Al
 

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Oops :xpshame:, silly Europeans with all their stupid corners at the track :D
That was pretty good advice, although very technical for your average reader. But you summed it up pretty well as it applies to road racing vs. drag racing, apples and oranges. Not all of us are using our cars as dragsters, some of us prefer a more sporty approach to driving. :wink2:
 

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That was pretty good advice, although very technical for your average reader. But you summed it up pretty well as it applies to road racing vs. drag racing, apples and oranges. Not all of us are using our cars as dragsters, some of us prefer a more sporty approach to driving. :wink2:
Agreed; the actual Racers currently active here that are doing Handling-Based racing are S4Gunn, from San Francisco, and Mad Martigan from Ohio. :)

The rest of us are apparently Anarchists, and would lose our license so rapidly in the EU that you might as well think of us as Mad Max refugees.

:rofl:

My last infraction: The guy that wrote me for 74mph in a 40mph was SO Pissed; I'm amazed he didn't kick my ass. (I passed a car, it was totally clear; he had radar as he came into view, mid-pass. Not great timing on my part.)

Don't get me wrong, I like Europe, but your rules are effective, and expensive, lol.

I worked with a bunch of people from Europe; good peeps, every one of them. (Except for Maciej; he epitomized "Euro-Douche" to a lot of us. :) )

I managed to insult the Swedish guy by asking where in Germany he was from, the Belgian guy by asking about France, and the South African guy for asking about his English accent.

I also asked the Austrian guy if he was German, but that's not so bad in comparison, lol.

To really piss someone off, in my experience, you ask the Polish guy if he's Russian, lol. He was a judo expert, lol. Not good. :)

The easiest thing to me was telling the difference between the Chinese guys and the South Korean guys. :)

Best thing I learned from my German friends: Don't move rapidly in a 9 Tesla magnetic field, lol.
 

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There are also rumors here that somebody may or may not be setting up their SC for a run at Laguna Seca, but that's just a rumor.

I was at the Sonoma drag strip last night and got to talking to this older guy - he got pulled over speeding in Mexico a few months back. The federales said, Senor .. today you have two choices. Ticket or no ticket. He said no ticket. The federales wrote on the tail light .. 100.
 

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I like corruption, when it's well known, and even. :)

And I have the cash, lol.
 

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I love reading posts with real physics in them. :)

At one point I had pondered the effects of given coefficients of friction (static and dynamic) with varying object mass and, correspondingly, normal force. E.g. whether a heavier car gets more grip, enough to offset the drawbacks of additional mass and required forces to overcome said inertia. I had (and do) suspect[ed] that adding mass is actually a step backwards, but it would be nice if I had some data... :(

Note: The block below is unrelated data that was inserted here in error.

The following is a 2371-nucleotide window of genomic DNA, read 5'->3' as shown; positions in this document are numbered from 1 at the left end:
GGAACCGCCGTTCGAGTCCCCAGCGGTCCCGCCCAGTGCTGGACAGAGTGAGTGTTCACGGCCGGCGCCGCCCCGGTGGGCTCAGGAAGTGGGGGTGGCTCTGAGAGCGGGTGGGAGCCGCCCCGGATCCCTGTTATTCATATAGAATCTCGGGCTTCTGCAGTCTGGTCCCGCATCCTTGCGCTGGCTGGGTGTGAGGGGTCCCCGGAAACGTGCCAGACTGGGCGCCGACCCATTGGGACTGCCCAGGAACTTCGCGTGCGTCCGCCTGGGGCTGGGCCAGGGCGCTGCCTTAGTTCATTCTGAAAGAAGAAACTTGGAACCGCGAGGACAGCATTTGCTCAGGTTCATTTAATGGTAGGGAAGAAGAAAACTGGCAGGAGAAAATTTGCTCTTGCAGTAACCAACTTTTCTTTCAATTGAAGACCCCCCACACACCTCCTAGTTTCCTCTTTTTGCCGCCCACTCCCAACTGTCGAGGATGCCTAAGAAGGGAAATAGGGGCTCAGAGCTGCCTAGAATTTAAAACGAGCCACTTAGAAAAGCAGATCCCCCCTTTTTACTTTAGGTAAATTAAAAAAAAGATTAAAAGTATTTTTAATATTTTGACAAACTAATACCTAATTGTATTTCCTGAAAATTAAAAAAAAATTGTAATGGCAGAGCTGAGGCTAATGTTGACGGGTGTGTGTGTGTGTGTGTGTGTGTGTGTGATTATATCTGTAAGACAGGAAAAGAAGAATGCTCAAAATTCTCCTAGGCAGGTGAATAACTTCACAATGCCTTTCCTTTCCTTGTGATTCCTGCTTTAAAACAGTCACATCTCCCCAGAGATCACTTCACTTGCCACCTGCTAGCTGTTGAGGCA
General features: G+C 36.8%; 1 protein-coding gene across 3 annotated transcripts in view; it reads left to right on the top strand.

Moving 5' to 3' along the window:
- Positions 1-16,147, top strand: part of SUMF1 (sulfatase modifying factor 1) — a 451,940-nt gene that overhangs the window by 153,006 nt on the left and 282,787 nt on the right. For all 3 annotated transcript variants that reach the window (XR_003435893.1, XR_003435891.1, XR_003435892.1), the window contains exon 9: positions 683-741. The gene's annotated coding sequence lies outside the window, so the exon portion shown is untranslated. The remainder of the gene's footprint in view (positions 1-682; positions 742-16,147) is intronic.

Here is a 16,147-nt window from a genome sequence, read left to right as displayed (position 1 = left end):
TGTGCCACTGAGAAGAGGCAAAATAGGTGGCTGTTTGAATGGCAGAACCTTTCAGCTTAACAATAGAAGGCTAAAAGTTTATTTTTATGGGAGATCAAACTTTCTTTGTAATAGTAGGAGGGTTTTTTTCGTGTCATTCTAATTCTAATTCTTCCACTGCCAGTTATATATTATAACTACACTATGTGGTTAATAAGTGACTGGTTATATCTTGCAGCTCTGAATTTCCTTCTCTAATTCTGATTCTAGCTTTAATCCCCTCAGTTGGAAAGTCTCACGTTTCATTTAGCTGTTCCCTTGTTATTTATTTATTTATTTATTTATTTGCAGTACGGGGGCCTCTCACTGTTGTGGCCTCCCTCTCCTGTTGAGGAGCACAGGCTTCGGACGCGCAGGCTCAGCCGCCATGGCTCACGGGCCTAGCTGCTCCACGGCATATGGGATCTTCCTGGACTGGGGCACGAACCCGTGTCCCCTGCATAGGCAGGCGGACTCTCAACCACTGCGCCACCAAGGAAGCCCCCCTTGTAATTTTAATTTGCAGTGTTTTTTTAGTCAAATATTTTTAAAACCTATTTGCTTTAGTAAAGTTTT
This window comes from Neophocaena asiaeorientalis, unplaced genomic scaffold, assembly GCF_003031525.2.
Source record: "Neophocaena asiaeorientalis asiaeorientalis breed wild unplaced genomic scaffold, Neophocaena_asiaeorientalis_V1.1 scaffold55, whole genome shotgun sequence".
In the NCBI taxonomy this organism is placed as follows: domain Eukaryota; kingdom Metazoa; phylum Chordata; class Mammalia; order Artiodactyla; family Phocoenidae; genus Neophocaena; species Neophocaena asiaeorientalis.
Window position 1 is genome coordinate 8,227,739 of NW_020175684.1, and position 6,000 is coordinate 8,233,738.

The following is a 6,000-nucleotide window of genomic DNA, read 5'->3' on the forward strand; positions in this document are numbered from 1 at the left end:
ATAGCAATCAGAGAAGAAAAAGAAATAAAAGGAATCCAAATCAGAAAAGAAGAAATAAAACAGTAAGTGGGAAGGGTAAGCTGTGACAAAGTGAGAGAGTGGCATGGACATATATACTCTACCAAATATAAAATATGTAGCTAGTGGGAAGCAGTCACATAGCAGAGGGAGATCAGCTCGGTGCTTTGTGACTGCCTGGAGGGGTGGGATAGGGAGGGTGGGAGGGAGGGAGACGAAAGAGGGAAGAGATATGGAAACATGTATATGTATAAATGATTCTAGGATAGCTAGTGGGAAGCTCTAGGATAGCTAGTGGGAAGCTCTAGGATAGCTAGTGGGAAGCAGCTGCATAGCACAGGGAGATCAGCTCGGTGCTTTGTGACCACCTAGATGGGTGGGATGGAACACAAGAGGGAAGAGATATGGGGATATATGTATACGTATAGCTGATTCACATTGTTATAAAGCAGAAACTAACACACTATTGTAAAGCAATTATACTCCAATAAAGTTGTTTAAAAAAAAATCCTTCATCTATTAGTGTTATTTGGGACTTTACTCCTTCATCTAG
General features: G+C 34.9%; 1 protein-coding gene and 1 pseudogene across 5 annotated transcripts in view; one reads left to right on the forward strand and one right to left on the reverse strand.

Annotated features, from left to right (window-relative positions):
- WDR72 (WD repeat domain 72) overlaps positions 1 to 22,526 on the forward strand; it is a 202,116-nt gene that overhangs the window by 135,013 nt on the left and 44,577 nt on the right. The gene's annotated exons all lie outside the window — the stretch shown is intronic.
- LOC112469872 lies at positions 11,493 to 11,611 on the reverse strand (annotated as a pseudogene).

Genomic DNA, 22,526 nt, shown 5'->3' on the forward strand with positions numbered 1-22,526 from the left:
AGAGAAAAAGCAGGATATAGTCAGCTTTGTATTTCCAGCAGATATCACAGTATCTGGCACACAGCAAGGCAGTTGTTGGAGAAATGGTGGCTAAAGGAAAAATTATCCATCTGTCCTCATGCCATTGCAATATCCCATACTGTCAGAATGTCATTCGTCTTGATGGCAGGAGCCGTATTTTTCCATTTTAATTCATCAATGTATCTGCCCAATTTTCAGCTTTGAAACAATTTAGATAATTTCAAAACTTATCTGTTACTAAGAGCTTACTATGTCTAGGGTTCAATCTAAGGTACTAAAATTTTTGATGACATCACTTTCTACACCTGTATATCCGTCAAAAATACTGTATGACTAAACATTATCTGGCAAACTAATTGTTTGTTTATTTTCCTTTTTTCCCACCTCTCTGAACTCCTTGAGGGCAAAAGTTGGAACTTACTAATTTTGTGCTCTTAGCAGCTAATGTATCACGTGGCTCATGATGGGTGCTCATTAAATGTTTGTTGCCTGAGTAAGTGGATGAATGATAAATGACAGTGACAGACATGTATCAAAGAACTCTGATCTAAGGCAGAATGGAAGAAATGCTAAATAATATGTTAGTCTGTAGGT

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You did see the launch this week to the sun?

That should be really informative, as it will actually travel into the corona.

(The white stuff outside the eclipse, for those that don't know.)

The view of that, and the solar prominences thru your 8" scope during the eclipse was a Bucket List item, btw. Thanks!! :)

It's apparently layers of plasma, trapped in magnetic fields, that make it hit 20 million degrees.

If that spacecraft flies into a 20Mk temperature field with any heat capacity, it will look like a moth in a flame, or a bird flying by that solar tower out west, in the Mojave.
:)

I really want to know what the deal is, because it doesn't neatly fit ANY of the models.

Did you get to see the meteor showers?



I love reading posts with real physics in them. :)

At one point I had pondered the effects of given coefficients of friction (static and dynamic) with varying object mass and, correspondingly, normal force. E.g. whether a heavier car gets more grip, enough to offset the drawbacks of additional mass and required forces to overcome said inertia. I had (and do) suspect[ed] that adding mass is actually a step backwards, but it would be nice if I had some data... :(
F=m*a, adding mass for a given energy input is going to go slower, less a.

But, it's not a simple relationship; years of racing have shown that accentuating the mass transfer to the traction wheels maximizes the acceleration, as does larger contact area to the ground.

Easy way to see that is that Front wheel drive cars suck at dragracing. :)
 

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I love reading posts with real physics in them. :)

At one point I had pondered the effects of given coefficients of friction (static and dynamic) with varying object mass and, correspondingly, normal force. E.g. whether a heavier car gets more grip, enough to offset the drawbacks of additional mass and required forces to overcome said inertia. I had (and do) suspect[ed] that adding mass is actually a step backwards, but it would be nice if I had some data... :(
Like Collin Chapman said: "Add lightness" :thumbsup:
 

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That's a nice graph, but our cars weigh 3800lbs, so the number on the rear wheels, during launch, is likely to be over 1000lbs. :)

Each.

Take that, Toyota! (lol)